We seek to understand and document all radio transmissions, legal and otherwise, as part of the radio listening hobby. We do not encourage any radio operations contrary to regulations. Always consult with the appropriate authorities if you have questions concerning what is permissible in your locale.

Author Topic: LoG receive antenna, Loop on Ground!  (Read 9397 times)

Offline Antennae

  • Hero Member
  • *****
  • Posts: 652
  • CA, USA
    • View Profile
LoG receive antenna, Loop on Ground!
« on: September 12, 2016, 1628 UTC »
Its a loop flush on the ground. You can also phase the things for directionality!  Cool shtuff, mang.  Check out the website with pictures:
http://www.kk5jy.net/LoG/
California Coast
Antenna: random wire

Offline Pigmeat

  • Marconi Class DXer
  • ********
  • Posts: 6684
    • View Profile
Re: LoG receive antenna, Loop on Ground!
« Reply #1 on: September 13, 2016, 0846 UTC »
I like them. We had a particularly noisy summer about 14-15 years ago when no one was getting out well, not even KIPM which was running a buttload of power. I started screwing around with things after reading an article in ham mag about them. I was using around 145 ft. of wire, close to a full wavelength for the funny band. That thing was near dead quiet. I used a small MFJ tuner for it. I could peak the signal on the loop, then adjust the gain on the portable, a DX-398 like you have, to hit that sweet spot where the signal could be best copied. They're not really for gain, they quiet the noise down enough to allow what's out there to be heard.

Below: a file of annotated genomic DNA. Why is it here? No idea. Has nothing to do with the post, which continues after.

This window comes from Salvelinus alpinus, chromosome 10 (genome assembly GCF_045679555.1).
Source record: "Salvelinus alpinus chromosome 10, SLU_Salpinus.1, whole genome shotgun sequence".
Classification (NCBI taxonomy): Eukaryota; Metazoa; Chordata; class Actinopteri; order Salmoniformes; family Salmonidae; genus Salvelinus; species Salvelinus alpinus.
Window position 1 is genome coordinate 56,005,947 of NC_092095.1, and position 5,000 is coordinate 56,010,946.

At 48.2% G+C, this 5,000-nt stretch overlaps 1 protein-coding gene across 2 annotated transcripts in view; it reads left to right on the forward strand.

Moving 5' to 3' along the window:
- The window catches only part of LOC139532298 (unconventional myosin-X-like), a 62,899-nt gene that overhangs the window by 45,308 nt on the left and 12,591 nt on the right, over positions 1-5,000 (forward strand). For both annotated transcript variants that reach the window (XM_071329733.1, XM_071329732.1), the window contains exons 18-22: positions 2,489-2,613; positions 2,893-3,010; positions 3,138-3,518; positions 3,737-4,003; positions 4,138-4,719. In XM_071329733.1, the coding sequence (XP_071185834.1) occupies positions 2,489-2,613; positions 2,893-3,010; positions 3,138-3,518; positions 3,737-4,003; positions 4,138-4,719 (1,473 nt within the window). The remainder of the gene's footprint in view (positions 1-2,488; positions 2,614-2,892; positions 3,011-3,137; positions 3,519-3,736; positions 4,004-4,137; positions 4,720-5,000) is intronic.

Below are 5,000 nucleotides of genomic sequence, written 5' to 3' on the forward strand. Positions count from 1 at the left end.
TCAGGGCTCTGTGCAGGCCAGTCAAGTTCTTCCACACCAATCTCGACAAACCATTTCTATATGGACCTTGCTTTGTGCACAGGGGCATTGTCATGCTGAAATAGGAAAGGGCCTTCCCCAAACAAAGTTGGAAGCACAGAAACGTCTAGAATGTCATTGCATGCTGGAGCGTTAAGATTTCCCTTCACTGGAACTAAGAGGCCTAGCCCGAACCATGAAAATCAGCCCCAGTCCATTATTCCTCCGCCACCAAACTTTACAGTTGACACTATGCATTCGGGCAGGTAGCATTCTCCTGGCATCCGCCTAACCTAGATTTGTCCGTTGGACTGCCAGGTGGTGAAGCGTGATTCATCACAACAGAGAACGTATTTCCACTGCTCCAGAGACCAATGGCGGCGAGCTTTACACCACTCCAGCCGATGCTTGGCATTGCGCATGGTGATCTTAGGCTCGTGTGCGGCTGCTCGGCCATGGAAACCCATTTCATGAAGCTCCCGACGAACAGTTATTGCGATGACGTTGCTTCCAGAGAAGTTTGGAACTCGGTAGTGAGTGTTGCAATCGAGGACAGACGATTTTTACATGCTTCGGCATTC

If you wanted to boost the gain, you could unfasten the end of the loop going to the ground terminal of the tuner. It was still a very quiet antenna, but not a closed loop. It's something you have to experiment with. Sometimes the complete loop can be so lossy as to be near dead. I found that to be the case when using the big radios in the dead of winter with it, when I was sure it was going to kick butt. Different ground capacity and atmospheric conditions would be my guess. I'd unhook the ground side and the band would come alive, but it still wouldn't outperform a dipole cut to frequency and well elevated in the quiet season. Or a BOG for that matter.

Have fun with it. The ground doesn't freeze hard as rock out your way like it does where I live. It might prove to be a good all year antenna for you.
« Last Edit: September 13, 2016, 0848 UTC by Pigmeat »

Offline Josh

  • DXing Phenomena
  • *******
  • Posts: 4322
    • View Profile
Re: LoG receive antenna, Loop on Ground!